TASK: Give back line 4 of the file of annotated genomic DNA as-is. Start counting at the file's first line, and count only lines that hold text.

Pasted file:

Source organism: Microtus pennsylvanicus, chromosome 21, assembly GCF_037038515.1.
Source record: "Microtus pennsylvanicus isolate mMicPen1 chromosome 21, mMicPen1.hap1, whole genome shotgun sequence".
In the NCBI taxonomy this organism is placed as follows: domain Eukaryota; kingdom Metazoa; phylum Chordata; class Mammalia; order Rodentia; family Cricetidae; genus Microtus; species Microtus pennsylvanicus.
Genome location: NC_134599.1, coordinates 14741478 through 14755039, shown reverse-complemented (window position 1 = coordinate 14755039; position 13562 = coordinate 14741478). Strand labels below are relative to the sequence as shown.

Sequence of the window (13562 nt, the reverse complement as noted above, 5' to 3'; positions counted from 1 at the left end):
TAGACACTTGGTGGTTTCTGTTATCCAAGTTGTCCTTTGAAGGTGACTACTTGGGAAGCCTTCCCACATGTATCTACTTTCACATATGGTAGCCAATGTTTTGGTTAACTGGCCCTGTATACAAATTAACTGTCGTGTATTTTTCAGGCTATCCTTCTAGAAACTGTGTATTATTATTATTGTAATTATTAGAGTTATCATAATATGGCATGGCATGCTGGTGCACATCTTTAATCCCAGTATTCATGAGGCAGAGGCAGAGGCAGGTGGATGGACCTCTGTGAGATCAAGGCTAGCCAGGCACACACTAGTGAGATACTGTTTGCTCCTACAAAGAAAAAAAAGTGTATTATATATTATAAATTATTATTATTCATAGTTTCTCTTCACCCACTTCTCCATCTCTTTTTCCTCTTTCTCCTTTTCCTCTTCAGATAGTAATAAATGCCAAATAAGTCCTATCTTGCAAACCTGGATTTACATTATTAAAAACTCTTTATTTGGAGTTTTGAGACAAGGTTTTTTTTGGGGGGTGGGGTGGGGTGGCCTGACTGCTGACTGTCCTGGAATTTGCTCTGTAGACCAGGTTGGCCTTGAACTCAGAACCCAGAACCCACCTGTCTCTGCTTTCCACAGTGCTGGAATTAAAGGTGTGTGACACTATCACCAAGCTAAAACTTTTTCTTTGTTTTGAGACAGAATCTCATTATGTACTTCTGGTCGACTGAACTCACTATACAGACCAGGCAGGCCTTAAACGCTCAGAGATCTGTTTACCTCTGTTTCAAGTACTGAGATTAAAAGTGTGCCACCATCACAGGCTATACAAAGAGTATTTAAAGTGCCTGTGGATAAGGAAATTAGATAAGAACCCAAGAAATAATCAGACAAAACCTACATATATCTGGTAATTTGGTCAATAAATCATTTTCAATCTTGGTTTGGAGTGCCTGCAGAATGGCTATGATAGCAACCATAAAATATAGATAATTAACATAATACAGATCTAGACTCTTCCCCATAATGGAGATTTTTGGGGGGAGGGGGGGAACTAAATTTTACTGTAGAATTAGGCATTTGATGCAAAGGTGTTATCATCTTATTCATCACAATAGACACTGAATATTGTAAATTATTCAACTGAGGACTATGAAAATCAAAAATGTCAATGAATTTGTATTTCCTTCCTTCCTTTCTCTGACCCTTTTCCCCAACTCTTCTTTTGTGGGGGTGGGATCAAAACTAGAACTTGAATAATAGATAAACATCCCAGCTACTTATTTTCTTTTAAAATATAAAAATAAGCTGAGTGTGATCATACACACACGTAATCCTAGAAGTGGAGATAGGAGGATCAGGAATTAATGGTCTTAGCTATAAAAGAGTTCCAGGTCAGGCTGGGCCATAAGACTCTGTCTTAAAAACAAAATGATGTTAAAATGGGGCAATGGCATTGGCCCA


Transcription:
Genome location: NC_134599.1, coordinates 14741478 through 14755039, shown reverse-complemented (window position 1 = coordinate 14755039; position 13562 = coordinate 14741478). Strand labels below are relative to the sequence as shown.